The ones truly burdened by income inequality typically hail from the very bottom of the income spectrum, and this is where the limitations of the Gini coefficient come into play. Ginis are best at measuring changes in the middle, where most people are clustered. They are less good at capturing change at the very top and the very bottom of the distribution — the tails. In Canada this is where a good deal of the action takes place. Although we sit in the middle of the overall OECD inequality ranking, we are third in the OECD (after the U.S. and the U.K.) in terms of share of pre-tax income going to the top 1 per cent.
Second, there is a markedly higher sense of overall economic insecurity today than in the recent past. Unemployment in Canada peaked at 8.5 per cent in late 2009, having fallen to below 6 per cent a few years earlier (it is now 7.4 per cent). Youth unemployment, though, is significantly higher at 14.7 per cent. So younger people are hurting, especially as they contemplate making their way onto the property ladder. The cost of new housing has gone up by 55 per cent since 2000 — significantly outstripping the increase in median wages which, as you will recall, has been only 37 per cent.
Third, we Canadians tend to see ourselves reflected in the experience of the U.S. — and things are a lot worse there. Especially during the election campaign we were inundated with tales of real woe from many of the formerly blue-collar regions of the United States.
By contrast, readers might be surprised to discover that the real hourly wages of Canadians in full time employment actually grew by 14 per cent between 1981 and 2011. Even more surprising is that fully 10 per cent of that 14 per cent growth took place between 1998 and 2011. Another interesting marker here is that all of the jobs lost in the recession in Canada have, according to the Bank of Canada, now been replaced. Ninety percent of the new jobs are in industries paying above average wages.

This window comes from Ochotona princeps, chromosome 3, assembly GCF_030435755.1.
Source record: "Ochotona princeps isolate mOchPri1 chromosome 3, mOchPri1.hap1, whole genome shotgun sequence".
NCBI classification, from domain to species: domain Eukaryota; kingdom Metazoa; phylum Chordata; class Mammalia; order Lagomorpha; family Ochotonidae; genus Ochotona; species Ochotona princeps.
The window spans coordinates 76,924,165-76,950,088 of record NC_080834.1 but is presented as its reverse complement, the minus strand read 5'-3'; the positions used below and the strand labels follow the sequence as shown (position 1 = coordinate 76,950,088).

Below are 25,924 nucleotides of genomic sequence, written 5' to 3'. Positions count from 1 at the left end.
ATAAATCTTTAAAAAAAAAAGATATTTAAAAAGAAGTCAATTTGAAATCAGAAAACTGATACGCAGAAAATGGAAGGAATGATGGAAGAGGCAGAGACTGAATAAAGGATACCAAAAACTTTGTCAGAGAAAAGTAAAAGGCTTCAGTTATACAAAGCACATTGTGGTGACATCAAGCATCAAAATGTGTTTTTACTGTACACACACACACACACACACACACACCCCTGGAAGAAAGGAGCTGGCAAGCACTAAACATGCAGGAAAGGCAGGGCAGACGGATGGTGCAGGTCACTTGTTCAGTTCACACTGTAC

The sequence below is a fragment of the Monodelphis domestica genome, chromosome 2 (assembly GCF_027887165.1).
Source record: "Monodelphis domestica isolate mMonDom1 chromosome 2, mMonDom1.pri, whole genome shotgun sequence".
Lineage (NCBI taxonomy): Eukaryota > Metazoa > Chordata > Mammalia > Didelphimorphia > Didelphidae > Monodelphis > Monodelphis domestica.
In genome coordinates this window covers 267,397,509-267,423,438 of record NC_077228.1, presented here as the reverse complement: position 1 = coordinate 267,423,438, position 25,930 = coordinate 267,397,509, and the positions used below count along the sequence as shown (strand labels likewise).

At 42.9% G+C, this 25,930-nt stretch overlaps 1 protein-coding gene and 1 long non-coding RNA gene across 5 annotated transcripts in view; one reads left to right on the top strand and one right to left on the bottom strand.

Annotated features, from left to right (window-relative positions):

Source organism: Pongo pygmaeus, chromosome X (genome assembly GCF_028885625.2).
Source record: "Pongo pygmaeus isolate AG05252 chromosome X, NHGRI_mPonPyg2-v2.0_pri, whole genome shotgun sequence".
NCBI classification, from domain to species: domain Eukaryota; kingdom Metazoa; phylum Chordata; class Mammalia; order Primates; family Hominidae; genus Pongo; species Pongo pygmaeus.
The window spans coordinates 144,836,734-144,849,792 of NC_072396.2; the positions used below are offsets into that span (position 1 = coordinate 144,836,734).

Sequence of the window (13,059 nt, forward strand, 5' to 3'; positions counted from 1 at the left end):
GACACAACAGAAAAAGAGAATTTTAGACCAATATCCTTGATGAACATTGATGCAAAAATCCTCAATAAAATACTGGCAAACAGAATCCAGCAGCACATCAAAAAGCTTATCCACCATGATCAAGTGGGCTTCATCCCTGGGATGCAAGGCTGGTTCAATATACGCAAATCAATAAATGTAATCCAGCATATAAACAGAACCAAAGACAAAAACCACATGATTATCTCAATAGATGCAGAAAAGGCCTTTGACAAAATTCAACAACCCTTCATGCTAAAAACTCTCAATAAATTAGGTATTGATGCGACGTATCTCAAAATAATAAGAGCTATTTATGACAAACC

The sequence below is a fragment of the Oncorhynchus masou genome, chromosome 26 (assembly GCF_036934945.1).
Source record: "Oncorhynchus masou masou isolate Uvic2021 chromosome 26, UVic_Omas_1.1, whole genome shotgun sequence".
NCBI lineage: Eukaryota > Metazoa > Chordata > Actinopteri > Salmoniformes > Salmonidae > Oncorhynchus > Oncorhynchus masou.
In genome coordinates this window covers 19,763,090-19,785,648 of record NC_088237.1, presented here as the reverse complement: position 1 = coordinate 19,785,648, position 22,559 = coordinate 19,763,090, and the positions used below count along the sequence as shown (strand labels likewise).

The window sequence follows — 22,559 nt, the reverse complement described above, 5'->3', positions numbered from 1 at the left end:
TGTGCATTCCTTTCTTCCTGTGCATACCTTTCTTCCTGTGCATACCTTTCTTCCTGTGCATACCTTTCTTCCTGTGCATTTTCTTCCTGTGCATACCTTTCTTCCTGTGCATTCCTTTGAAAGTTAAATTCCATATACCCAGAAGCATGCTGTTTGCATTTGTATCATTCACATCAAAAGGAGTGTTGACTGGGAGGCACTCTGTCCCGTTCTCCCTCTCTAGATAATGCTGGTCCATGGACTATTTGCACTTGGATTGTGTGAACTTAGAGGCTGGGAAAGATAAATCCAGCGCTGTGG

Again, though, not everyone had the same experience. Between 1981 to 2011 average (real) hourly wages increased by 17 per cent for men aged 45-54 but only 1 per cent for men aged 25-34 (youth gets nailed again). Another surprising fact is that, having risen sharply in the 1980s and the 1990s, the wage gap between those with bachelor’s degrees and those with high school diplomas or trade certificates has actually fallen since 2000. It is likely that this modest degree of wage convergence is attributable to Canada’s energy and resources boom: demand for skilled trades is at an all-time high, just as our tech sector — which employs more highly educated people — has contracted. Nonetheless, the “education gap” in income between those with post-secondary and those without remains significant: in 2011 it was about 37 per cent for men but a shocking 55 per cent for women.
Reflecting on these data points brings me to conclude that it may not be in the top-line numbers that the real story of inequality lies, at least in Canada. We have to dig a little deeper. I see three root causes of our concern with inequality in Canada (three seems to be the magic number).